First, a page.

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Author: Subject: How to dry iodine? (removing microliters of water)
DrMario
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[*] posted on 12-1-2015 at 15:29
How to dry iodine? (removing microliters of water)


I have accidentally contaminated 100g of iodine with a few microliters of water. How do I remove this water?

I had one idea, but don't want to even try if it will have no effect, or negative effect. My idea would be to put iodine in a 500mL jar and put a container with silica gel inside it. Close the jar and store it in a cold place. The coldness would be necessary to avoid the iodine from evaporating too much, but it could also prevent the water from evaporating. I am afraid that iodine itself will permeate the silica gel, maybe even better than water, render the surface hydrophobic and hence making it not absorb water anymore.


What are your thoughts?

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Dan Vizine
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[*] posted on 12-1-2015 at 15:43


What makes you think that 100 g of iodine didn't already contain a few microliters of water? Virtually everything does unless extreme precautions are taken. Take anhydrous solvents for example, strictly speaking, even they aren't anhydrous.
It's merely a question of how much water is still there.





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[*] posted on 12-1-2015 at 17:27


You could try concentrated sulfuric acid as a drying agent.



As below, so above.
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Molecular Manipulations
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[*] posted on 12-1-2015 at 17:50


One microliter = 0.0000010000L. I would do nothing.
But if you meant a lot more than that, I would use a desiccator for a small amount of water (1 gram/100 grams I2) and if more, I'd mix with a little conc. sulfuric acid, sublimate and recondense.
I just sublimated and recondensed some iodine yesterday, it's really simple.




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[*] posted on 12-1-2015 at 18:13


Dude just heat it in a beaker with the top covered by a cool watch glass/ round bottom with ice. The damp Iodine will be deposited on the cool surface, a lot drier. Just repeat that a few times.
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Mailinmypocket
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[*] posted on 12-1-2015 at 18:32


Place your iodine under cc sulfuric acid. Heat on a hot plate or flame until the iodine melts under the sulfuric acid and becomes a pool of liquid. Let the set up cool down so the iodine can harden. Remove the iodine "puck" from the acid and rinse quickly with very cold water. Pat dry with paper towels. You can crush up the puck of iodine and it is quite dry as is, otherwise you can sublime it onto the bottom of a round bottom flask with ice water in it, placed on top of the beaker used to heat/sublime the I2.



Note to self: Tare the damned flask.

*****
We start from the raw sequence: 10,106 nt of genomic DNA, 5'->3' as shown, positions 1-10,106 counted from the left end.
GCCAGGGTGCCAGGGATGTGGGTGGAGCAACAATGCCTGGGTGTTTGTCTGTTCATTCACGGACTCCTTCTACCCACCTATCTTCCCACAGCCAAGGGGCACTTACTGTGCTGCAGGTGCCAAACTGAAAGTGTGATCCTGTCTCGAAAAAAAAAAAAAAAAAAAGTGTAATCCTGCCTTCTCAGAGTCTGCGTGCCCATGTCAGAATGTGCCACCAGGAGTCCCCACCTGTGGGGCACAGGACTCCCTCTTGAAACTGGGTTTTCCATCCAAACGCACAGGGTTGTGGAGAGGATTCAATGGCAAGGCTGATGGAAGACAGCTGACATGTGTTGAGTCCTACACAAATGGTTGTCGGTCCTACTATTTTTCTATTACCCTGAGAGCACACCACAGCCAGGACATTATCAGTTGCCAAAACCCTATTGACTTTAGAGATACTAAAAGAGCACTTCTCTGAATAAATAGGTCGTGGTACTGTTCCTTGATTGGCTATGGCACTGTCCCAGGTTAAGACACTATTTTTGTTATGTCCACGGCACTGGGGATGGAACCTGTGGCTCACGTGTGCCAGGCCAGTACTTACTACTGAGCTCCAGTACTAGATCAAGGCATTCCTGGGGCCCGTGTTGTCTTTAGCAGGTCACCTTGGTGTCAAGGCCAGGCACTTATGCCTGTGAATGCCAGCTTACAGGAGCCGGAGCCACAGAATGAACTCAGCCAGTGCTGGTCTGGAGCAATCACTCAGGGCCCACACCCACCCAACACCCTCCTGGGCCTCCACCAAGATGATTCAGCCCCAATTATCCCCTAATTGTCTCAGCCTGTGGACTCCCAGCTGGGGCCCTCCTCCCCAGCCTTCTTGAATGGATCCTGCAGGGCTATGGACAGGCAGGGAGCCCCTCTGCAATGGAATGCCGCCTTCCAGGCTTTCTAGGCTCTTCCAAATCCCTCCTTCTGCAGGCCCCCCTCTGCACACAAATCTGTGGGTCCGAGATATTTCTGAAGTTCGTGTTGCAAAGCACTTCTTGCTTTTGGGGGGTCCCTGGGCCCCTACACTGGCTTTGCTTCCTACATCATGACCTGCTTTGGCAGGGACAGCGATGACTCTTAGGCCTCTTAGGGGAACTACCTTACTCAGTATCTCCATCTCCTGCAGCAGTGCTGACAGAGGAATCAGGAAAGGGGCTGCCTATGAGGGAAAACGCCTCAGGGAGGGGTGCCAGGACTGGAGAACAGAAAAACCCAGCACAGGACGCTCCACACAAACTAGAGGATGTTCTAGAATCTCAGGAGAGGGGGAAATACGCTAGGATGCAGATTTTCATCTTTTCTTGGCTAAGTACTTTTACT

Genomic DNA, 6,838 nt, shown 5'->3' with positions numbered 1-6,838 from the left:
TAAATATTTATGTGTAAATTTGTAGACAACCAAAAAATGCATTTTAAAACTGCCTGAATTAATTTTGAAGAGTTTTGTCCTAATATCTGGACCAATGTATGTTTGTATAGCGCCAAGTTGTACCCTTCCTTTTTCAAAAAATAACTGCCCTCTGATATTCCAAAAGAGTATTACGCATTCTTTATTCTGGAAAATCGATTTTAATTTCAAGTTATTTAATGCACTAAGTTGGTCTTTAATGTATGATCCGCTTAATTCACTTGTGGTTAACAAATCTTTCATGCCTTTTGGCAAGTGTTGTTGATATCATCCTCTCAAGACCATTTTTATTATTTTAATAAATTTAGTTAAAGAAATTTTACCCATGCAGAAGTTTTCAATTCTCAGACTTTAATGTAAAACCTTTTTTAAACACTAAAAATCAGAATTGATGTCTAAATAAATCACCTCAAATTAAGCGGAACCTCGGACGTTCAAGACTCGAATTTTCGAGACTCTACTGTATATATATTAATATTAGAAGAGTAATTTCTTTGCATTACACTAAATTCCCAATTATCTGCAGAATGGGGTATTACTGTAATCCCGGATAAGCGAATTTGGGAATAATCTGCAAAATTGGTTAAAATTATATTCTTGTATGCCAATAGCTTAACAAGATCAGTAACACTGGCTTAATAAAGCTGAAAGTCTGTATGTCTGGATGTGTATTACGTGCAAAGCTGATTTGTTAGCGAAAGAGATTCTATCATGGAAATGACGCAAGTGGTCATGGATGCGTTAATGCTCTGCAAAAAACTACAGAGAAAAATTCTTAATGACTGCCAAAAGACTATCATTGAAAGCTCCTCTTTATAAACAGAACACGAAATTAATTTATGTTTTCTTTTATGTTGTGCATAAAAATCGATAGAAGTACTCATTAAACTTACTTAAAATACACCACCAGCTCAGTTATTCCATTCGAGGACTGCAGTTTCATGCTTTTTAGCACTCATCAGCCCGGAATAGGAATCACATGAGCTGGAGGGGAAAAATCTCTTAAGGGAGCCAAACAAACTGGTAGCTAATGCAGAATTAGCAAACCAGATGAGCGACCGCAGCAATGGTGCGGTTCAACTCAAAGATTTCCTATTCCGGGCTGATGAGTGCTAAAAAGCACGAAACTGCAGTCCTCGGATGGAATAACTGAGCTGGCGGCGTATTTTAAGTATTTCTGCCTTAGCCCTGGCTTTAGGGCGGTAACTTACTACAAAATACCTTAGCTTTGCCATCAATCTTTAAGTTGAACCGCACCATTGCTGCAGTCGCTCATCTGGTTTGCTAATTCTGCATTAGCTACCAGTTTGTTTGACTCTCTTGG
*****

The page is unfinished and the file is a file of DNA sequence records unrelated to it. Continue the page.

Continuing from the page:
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DrMario
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[*] posted on 12-1-2015 at 23:38


Thanks, those are viable methods and I'll consider them.

Any comments on the method I described?
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[*] posted on 13-1-2015 at 01:25


:P I think there has nothing else, just go for the experiment !
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woelen
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[*] posted on 13-1-2015 at 02:52


I would not do anything with it which physically mixes the iodine with other chemicals. E.g. the mixing with H2SO4 probably adds more contamination than you have now. The I2 indeed does melt and forms a layer under the H2SO4, but are you sure that no H2SO4 is trapped inside the iodine? Maybe the acid dissolves a little in the iodine, or maybe some small bubbles of acid become trapped in the iodine and do not make it to the surface, before the iodine solidifies. If you do the trick with H2SO4, then you have to resublime the iodine.

The only thing which you could try is putting the iodine on a small glass dish and put this dish, together with some desiccator in a closed vial for a day or so, hoping that it absorbs the water. If this does not work, then I would simply accept that there is a small amount of water in the iodine. Having water-contamination is not as bad as having e.g. contamination with H2SO4.




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morganbw
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[*] posted on 13-1-2015 at 03:23


Method of purifying and drying crude iodine
US 1857632 A
http://www.google.com/patents/US1857632

This is pretty old but it does vouch for using H2SO4



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[*] posted on 13-1-2015 at 04:15


You know, some people store their iodine under water to prevent it subliming away through the lid of their container.
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DrMario
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[*] posted on 13-1-2015 at 11:30


Quote: Originally posted by morganbw  
Method of purifying and drying crude iodine
US 1857632 A
http://www.google.com/patents/US1857632

This is pretty old but it does vouch for using H2SO4





Well thank you sir! That does confirm the method of using sulfuric acid, to a large extent! I am very satisfied.
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